Feed on


“I’ve been here for a couple of months now, enough time to eat a barrel full of oranges or train a barrel full of monkeys. I’m trying my best with all that citrus fruit but I can’t seem to find any simians. All I have are squirrels. And chipmunks and bunnies, but they have kept their overwhelming fear of humanity.”


“I wonder about them. The squirrels. Is it proof of superior intellect that they recognize most humans don’t pose a threat? How long has it been since they allowed these lumbering, clothed giants to enter their personal space? Is it genetic or is it learned behavior? Has research ever been conducted by ND biology students? Do you love me?”

We interrupt our unscheduled programming for an important message from our sponsors.

Thomas McGonigle will read Wednesday, November 9, 2016, at Hammes Campus Bookstore on Notre Dame. The reading begins at 7:30 PM. It is free and open to the public.

Thomas McGonigle is the author of novels The Corpse Dream of N. Petkov (Dalkey Archive/Northwestern University Press), Going to Patchogue, (Dalkey Archive), and St. Patrick’s Day: another day in Dublin (University of Notre Dame Press), which received the 2016 Notre Dame Review Prize. His poems were published in Arena (Dublin), Poetry Ireland, The Gorey Detail (Ireland), Broadsheet (Dublin) and Screw. His prose was published in various forms in Bomb, Arts Magazine, Los Angeles Times, Chicago Tribune, Newsday, Washington Post, The Gorey Detail, Cream City Review, The Guardian, Notre Dame Review, Art in America and Bookforum. McGonigle is an alumnus of University College Dublin, Beloit College, Hollins College and Columbia University. He worked as a foot messenger for Maple Vail Book Manufacturing Co, NYC for 24 years and taught creative writing at Rutgers University and New York University. McGonigle continues to teach at the City University of New York. He is the founder and editor of Adrift Irish and Irish American Writing.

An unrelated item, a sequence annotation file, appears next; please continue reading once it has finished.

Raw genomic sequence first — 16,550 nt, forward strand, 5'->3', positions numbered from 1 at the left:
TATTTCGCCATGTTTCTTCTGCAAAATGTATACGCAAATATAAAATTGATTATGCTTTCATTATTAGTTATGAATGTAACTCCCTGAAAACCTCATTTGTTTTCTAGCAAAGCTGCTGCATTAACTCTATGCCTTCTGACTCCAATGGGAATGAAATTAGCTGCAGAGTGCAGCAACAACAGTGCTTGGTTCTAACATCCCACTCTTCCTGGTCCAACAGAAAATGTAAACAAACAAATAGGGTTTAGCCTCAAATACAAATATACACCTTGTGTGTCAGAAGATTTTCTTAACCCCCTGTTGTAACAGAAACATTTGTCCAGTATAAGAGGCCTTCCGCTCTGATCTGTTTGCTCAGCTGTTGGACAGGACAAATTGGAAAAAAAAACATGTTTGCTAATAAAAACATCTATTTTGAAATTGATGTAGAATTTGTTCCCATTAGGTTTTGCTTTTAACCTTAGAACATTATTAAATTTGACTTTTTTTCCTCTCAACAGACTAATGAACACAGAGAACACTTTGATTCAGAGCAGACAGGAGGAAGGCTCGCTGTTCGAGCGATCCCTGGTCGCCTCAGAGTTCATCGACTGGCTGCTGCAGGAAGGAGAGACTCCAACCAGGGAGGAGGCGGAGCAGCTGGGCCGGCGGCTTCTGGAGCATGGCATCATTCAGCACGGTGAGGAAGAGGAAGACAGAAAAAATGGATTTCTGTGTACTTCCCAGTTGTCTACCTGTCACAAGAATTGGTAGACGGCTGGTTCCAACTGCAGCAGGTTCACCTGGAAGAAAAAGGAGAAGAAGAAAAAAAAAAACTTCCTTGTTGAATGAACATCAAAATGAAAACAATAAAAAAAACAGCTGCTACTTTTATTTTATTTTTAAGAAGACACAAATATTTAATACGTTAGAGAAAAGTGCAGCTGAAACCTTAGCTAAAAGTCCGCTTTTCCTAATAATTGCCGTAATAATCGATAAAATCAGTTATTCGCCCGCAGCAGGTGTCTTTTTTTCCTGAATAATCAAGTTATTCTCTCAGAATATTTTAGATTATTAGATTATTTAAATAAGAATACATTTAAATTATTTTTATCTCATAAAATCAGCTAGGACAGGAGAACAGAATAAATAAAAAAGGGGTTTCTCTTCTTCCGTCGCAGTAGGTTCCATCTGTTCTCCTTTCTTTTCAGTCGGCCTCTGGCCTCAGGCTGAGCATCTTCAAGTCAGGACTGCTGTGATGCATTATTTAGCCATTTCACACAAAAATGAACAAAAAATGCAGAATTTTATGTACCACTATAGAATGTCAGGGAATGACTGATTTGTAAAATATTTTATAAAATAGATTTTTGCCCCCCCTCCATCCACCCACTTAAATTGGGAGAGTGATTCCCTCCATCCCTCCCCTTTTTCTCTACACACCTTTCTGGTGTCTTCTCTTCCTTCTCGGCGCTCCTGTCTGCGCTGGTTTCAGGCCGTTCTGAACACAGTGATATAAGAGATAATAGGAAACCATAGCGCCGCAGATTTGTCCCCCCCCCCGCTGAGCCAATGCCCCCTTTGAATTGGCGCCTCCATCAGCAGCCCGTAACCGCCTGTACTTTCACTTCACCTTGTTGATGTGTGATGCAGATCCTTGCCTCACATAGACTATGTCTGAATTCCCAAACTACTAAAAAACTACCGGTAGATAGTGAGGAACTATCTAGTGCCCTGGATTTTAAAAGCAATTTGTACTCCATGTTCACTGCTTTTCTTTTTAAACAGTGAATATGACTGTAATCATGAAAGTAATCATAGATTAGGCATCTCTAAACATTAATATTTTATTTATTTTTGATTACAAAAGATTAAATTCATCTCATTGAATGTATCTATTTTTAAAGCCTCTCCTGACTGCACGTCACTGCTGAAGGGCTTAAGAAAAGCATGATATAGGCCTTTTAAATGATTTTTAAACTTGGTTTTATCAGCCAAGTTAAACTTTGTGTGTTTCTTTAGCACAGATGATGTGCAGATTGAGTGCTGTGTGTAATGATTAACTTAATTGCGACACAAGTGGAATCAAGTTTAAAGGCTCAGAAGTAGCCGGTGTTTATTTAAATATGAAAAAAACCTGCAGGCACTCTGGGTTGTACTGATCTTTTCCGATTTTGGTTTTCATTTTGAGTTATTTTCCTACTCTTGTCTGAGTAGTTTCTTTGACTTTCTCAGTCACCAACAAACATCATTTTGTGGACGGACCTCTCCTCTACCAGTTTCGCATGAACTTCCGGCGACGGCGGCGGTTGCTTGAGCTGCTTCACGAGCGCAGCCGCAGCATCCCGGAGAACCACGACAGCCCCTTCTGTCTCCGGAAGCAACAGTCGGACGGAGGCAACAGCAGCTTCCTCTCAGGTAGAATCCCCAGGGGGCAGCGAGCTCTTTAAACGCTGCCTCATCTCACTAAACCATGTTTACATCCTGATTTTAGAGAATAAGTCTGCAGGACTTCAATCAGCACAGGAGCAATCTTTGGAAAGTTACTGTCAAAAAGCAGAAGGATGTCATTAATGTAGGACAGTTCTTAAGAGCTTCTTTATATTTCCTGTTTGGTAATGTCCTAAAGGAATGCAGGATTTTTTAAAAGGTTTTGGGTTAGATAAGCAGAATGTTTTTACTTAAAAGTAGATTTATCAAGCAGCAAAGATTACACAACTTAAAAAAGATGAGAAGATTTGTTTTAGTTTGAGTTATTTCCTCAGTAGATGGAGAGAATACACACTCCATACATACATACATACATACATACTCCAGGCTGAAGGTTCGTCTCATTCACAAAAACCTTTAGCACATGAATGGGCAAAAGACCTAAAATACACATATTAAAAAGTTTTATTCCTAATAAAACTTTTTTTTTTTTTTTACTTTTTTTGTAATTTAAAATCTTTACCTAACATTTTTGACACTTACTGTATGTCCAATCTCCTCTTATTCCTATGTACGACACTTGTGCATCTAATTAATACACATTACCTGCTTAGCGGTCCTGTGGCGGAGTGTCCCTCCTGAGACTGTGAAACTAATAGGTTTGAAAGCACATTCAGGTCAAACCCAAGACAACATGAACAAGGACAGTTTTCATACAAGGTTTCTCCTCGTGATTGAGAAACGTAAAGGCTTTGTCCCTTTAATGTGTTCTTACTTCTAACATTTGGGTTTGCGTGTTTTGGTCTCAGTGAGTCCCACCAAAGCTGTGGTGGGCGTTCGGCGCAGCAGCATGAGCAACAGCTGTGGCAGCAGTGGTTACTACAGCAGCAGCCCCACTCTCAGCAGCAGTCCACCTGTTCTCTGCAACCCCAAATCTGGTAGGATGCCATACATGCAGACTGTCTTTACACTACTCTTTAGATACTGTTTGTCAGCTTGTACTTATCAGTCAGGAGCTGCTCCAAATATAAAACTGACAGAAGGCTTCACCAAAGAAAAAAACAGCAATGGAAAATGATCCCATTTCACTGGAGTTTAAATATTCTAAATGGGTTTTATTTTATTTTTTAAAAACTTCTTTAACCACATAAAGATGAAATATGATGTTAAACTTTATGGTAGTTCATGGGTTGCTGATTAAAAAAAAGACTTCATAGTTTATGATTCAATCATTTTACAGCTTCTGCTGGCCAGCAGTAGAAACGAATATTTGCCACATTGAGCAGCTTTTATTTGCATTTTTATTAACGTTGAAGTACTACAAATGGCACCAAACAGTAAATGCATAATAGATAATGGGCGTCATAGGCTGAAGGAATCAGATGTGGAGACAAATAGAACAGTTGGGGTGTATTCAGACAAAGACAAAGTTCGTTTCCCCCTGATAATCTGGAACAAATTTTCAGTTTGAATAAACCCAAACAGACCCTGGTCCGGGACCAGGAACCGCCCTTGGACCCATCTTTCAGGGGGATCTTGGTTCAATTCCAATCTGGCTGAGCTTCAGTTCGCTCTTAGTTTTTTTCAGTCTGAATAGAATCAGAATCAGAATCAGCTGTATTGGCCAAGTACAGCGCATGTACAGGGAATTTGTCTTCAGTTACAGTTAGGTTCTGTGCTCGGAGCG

“By his skillful use of modernist techniques he gives the ‘Irish Novel’ a long outstanding and much deserved kick up the arse into the twenty-first century.” So says Nuala Ni Dhomhnaill, former Ireland Professor of Poetry, on his review of St. Patrick’s Day: another day in Dublin. That is high praise indeed, and everyone should come to McGonigle’s reading to learn how to kick some arses. I think I’ll start with punting campus squirrel studies into the 21st century.


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